The R80-billion-a-year police portfolio remained a hotbed of political meddling in 2015.
Scandals and factional battles provided a constant source of media fodder, and Nhleko made dubious decisions throughout the year.
He did not have the constitutional authority to do so, but suspended Hawks commander Anwa Dramat on the grounds that he was involved in the illegal rendition of four Zimbabweans. Yet Dramat never faced an internal disciplinary or criminal charge – instead he was given a discharge with full benefits.
Nhleko’s choice as acting Hawks boss, Mthandazo Ntlemeza, was labelled as “biased, dishonest and lack[ing] integrity and honour” by a high court judge. The minister clearly didn’t buy this though – Ntlemeza was permanently appointed in September.
It didn’t end there: Nhleko suspended Independent Police Investigative Directorate head Robert McBride, also over the Zimbabwe rendition saga. His inability to rein in the now suspended police commissioner Riah Phiyega sustained ructions among the police’s top brass.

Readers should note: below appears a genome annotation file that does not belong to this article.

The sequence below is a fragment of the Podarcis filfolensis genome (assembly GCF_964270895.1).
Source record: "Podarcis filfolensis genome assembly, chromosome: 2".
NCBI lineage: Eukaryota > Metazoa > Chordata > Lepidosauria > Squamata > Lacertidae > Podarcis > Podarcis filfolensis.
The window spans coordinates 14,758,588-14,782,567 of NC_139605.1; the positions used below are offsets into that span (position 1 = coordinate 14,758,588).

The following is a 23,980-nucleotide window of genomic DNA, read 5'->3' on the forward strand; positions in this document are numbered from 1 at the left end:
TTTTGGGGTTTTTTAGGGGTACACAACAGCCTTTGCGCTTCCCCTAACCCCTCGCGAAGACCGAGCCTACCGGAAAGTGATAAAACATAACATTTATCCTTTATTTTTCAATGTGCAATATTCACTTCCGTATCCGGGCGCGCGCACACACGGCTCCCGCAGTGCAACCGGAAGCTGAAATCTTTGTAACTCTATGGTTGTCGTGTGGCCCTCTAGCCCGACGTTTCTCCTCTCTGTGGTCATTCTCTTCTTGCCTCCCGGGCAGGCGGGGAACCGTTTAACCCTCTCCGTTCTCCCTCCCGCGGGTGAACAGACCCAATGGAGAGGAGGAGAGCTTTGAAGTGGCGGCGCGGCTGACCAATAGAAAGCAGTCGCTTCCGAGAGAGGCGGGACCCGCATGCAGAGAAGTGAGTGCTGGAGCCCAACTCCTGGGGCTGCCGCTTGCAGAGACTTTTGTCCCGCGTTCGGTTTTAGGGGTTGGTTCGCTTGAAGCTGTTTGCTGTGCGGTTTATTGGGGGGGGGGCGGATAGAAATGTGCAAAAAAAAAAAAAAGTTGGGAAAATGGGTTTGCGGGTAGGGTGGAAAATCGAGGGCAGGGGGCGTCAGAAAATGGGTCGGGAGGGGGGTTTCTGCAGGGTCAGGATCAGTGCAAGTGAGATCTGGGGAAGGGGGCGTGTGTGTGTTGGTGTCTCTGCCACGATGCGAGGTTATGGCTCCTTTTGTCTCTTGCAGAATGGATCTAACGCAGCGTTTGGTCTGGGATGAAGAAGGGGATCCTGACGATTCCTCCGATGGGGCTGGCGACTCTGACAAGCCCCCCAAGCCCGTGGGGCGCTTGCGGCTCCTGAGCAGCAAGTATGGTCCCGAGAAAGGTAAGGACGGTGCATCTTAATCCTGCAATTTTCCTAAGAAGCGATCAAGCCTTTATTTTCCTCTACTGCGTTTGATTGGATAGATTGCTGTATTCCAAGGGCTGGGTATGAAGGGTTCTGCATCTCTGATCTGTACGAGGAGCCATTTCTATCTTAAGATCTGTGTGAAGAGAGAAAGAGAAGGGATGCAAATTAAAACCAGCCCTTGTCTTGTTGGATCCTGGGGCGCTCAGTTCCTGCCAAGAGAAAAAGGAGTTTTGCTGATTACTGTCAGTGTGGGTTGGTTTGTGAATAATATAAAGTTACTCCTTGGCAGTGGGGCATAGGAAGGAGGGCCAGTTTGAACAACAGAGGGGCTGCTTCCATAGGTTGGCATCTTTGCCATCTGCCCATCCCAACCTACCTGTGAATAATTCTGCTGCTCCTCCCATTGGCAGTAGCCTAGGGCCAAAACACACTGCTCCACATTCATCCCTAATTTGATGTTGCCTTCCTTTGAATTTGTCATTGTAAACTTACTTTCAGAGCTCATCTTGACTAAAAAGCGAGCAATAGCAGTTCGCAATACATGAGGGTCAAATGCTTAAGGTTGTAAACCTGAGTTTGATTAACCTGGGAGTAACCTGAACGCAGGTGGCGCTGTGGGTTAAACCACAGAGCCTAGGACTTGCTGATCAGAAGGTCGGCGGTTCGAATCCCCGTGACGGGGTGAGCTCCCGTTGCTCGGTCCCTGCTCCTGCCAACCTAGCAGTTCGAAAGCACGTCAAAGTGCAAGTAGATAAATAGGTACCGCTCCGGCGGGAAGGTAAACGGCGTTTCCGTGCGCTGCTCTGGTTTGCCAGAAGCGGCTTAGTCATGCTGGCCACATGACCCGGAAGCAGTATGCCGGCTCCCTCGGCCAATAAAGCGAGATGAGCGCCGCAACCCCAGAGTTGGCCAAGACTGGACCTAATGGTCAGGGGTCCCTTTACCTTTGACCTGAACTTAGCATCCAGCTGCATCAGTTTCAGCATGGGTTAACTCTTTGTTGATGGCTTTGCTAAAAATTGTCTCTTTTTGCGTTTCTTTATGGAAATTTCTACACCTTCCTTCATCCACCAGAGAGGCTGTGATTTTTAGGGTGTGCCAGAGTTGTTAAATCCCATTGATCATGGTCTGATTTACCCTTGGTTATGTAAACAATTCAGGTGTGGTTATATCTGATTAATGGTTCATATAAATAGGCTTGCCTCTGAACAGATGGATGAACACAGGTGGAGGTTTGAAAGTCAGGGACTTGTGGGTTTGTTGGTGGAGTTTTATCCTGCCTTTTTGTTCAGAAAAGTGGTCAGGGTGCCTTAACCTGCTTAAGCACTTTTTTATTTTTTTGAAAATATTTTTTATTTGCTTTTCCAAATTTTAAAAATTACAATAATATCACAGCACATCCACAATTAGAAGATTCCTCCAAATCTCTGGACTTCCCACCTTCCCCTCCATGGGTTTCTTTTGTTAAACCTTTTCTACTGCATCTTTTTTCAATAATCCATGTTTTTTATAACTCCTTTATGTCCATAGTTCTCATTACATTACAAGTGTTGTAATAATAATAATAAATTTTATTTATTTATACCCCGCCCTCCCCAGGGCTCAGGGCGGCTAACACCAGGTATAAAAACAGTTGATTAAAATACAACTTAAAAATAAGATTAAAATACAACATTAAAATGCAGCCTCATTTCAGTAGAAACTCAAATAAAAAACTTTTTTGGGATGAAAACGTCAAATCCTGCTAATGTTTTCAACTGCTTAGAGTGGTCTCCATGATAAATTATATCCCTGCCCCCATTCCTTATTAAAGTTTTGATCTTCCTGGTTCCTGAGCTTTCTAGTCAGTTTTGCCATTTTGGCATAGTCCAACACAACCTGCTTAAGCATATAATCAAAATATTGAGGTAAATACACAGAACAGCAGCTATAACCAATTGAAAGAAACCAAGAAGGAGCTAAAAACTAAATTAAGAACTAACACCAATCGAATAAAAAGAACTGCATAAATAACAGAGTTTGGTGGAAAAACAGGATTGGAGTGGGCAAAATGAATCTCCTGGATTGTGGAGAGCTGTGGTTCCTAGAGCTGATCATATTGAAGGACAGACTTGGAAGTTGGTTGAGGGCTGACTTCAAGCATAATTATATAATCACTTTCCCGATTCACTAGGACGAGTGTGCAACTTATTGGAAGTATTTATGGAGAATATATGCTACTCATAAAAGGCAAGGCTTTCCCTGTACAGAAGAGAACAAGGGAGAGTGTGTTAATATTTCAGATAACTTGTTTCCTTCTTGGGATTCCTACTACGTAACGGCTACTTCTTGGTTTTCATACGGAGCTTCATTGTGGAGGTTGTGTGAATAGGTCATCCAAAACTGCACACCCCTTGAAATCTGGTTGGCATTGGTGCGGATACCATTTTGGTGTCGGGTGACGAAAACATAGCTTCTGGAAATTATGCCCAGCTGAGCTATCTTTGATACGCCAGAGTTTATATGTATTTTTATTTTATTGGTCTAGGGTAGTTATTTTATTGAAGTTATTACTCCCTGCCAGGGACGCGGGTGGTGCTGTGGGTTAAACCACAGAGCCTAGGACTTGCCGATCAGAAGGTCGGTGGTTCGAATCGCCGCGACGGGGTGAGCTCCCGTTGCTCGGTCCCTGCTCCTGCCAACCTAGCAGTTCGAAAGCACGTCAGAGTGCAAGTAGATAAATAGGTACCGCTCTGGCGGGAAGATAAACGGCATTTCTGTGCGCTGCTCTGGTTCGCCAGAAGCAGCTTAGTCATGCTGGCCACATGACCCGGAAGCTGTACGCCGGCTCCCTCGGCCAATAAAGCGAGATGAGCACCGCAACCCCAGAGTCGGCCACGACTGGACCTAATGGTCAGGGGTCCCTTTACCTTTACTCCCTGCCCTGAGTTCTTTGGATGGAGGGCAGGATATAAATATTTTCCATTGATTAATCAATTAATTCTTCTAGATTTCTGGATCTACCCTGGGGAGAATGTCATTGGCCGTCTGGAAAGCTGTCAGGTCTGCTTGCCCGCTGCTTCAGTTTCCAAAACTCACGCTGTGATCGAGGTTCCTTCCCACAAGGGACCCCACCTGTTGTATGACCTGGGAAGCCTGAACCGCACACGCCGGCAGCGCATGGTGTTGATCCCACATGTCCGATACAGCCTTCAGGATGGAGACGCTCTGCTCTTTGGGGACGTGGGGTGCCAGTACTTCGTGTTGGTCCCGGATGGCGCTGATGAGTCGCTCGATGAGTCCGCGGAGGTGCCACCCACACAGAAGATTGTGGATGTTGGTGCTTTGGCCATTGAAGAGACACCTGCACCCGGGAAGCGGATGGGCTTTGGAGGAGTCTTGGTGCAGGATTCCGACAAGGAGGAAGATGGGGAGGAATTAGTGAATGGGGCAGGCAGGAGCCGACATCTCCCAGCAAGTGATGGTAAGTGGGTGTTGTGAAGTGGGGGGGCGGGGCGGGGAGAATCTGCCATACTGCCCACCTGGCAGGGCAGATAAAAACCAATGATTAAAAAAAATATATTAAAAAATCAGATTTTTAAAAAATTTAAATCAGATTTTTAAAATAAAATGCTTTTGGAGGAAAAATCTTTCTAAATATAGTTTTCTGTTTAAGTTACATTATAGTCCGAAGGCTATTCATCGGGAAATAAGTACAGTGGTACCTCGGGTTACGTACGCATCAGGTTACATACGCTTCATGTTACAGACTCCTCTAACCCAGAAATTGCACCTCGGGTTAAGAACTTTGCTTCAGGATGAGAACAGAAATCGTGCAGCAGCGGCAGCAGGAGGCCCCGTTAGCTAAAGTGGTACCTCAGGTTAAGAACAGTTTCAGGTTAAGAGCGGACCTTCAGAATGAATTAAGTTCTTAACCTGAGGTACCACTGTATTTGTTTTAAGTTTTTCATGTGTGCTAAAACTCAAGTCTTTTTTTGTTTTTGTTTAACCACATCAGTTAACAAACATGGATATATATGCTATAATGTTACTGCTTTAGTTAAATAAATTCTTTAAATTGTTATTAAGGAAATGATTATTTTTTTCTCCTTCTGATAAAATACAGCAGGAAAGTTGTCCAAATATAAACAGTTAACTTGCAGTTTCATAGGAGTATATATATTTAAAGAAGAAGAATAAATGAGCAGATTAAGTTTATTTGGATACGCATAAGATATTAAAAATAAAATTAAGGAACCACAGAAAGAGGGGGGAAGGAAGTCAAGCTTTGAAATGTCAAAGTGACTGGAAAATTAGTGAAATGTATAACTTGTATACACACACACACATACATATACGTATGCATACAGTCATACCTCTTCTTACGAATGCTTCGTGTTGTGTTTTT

The stench of political interference has clung to Nhleko. This was illustrated by his 2015 low point: the Nkandla report. Not even a video of a firefighting drill, accompanied by dramatic music, lessened the sting of this slap in the public’s face.
Nhleko absolved President Jacob Zuma of any liability for the R246-million of taxpayers’ money spent on security upgrades to his private residence, relying on semantics to contradict the public protector’s 2014 findings.
As a Cabinet minister, the overarching test is how well Nhleko balanced his constitutional mandate with kowtowing to his political masters. His Nkandla report left little doubt: Zuma = 1, Public = 0.
Nhleko should have spent more time galvanising the civilian secretariat for the police.
The secretariat can only be relevant and provide the minister with meaningful support if there is political will to empower it independently. Yet it remains leaderless and dependent on the police to foot its 2015-2016 budget.
Progress on crucial and overdue draft policy documents not only stalled, the draft White Paper on policing also fails to grapple satisfactorily with issues such as brutality in the service, corruption, the killing of police officers and the ballooning number of civil claims against the police.